Leander ISD (LISD), a district near Round Rock, has refused to confront a debt addiction that’s bludgeoned taxpayers for over a decade. Instead, they’ve joined the Fast Growth School Coalition with the explicit goal of raising property taxes and removing legislative debt limits designed to safeguard Texas taxpayers.

Current state law limits the tax rate that ISDs can levy to fund their debt obligations. In order to avoid hitting that limit after years of reckless borrowing, LISD has issued capital appreciation bonds (CABs), which have abusive repayment schedules and gigantic balloon payments.

Since state law doesn’t require the disclosure of the interest cost on local ballot propositions, voters are passing propositions without seeing their total cost. To date, no district in the state has voluntarily adopted basic ballot disclosure.

LISD has already issued debt that will cost taxpayers 6 times more than the principal amount originally borrowed. In one instance, when principal and interest payments are totaled, $163 million in funds borrowed will cost LISD taxpayers nearly $1 billion over the long-term.

That’s a cumulative interest rate of over 500%.

But they’ve issued CABs more than once. A past issuance for $187 million carried a total price tag of $1.1 billion in total payments. Of the $3.5 billion in outstanding liability LISD taxpayers owe through 2049, it’s estimated that over $2.5 billion is interest expense alone.

That’s over $105,000 in liability per student…or over six times the state average.

Adding insult to injury, approximately 14% of debt purchases since 1997 have been for short-term consumables and operating expenses, items that should be paid for with cash flow from the district’s general fund.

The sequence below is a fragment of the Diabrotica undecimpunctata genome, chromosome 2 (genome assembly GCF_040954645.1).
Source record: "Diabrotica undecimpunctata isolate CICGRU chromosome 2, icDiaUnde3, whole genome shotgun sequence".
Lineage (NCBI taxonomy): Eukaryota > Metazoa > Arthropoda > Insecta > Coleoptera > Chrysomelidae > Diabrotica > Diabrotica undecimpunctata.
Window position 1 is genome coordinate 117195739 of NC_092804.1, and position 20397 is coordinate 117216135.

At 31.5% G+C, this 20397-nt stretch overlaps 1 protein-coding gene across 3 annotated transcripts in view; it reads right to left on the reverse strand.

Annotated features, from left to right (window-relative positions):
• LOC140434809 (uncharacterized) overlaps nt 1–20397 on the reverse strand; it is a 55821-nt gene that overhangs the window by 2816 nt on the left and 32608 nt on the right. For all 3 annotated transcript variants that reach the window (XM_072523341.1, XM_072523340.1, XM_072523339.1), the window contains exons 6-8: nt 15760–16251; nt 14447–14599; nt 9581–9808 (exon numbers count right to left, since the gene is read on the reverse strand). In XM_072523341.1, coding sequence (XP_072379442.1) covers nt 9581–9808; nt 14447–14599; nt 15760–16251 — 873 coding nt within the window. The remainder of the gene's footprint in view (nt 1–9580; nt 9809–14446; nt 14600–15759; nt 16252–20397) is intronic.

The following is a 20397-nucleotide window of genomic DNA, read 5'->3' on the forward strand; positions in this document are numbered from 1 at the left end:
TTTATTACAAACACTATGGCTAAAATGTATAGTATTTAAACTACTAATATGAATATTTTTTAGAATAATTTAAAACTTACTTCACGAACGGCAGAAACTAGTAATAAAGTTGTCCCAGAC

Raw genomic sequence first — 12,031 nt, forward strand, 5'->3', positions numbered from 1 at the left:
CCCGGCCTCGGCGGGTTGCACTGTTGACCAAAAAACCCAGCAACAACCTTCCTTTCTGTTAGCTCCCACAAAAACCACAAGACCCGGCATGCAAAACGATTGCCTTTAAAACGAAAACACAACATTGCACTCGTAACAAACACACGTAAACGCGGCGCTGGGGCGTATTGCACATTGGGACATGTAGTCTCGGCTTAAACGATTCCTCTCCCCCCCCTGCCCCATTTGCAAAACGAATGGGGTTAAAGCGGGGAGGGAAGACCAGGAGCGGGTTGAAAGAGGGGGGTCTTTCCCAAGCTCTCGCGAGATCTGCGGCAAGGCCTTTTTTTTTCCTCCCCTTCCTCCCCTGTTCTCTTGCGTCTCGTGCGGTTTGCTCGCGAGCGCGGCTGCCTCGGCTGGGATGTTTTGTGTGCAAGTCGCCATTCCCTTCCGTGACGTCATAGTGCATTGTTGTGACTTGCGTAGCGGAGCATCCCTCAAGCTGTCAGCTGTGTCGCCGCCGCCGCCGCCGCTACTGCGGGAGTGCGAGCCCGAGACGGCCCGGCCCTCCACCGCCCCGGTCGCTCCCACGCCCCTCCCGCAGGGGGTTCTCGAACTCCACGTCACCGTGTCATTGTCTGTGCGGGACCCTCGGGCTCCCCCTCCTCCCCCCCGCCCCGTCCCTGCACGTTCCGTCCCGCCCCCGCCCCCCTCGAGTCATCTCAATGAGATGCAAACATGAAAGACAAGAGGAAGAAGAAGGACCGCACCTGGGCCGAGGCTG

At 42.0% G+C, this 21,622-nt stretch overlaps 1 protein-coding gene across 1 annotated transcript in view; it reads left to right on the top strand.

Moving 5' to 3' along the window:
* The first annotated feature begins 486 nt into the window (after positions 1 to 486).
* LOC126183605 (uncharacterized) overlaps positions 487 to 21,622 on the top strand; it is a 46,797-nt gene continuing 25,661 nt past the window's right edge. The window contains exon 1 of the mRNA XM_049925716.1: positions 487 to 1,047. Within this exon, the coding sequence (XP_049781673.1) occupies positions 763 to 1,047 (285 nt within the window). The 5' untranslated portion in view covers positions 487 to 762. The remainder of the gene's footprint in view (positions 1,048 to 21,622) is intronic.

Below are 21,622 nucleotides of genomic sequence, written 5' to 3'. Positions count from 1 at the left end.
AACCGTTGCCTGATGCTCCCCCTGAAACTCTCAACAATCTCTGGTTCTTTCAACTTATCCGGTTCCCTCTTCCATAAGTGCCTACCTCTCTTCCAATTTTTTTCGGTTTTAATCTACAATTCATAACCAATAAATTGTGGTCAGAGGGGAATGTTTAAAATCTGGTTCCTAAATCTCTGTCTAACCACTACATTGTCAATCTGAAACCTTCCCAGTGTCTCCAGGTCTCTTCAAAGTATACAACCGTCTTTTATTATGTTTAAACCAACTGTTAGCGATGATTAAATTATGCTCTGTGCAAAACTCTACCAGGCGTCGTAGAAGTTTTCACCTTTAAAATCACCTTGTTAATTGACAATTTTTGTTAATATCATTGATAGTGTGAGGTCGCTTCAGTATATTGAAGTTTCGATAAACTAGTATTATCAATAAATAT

Using long-term debt with gigantic “balloon” payments to buy short-term assets is analogous to you financing a car over 25 years. On a traditional 5-year note at today’s interest rates, a $30,000 loan would cost $32,650 in principal and interest payments.

Using LISD’s financing terms, however, you’d pay over $182,000 for the same vehicle.

Requiring ballot transparency would force ISDs to disclose the principal and projected interest expense on the ballot. After all, it’s ridiculous to ask voters to approve a $163 million bond without telling them it will cost an additional $835 million in interest.

The effort by the Fast Growth School Coalition to raise property taxes is a deliberate distraction from the real problem; a lack of transparency, accountability and fairness for taxpayers in the debt process.  Would you knowingly pay $182,000 for a $30,000 car?

You might if you weren’t shown the interest expense or other repayment terms.

Governments need limits because they’re spending someone else’s money, and so far, failure to address transparency and accountability has been a costly mistake. Texas taxpayers deserve to know the whole truth about their local debt when deciding on new bond proposals. After all, they’re the ones paying for it.

*For a complete list of reforms supported by TFR and the Coalition on Local Government, please visit this page.


Ross Kecseg

Ross Kecseg was the president of Texas Scorecard. He passed away in 2020. A native North Texan, he was raised in Denton County. Ross studied Economics at Arizona State University with an emphasis on Public Policy and U.S. Constitutional history. Ross was an avid golfer, automotive enthusiast, and movie/music junkie. He was a loving husband and father.


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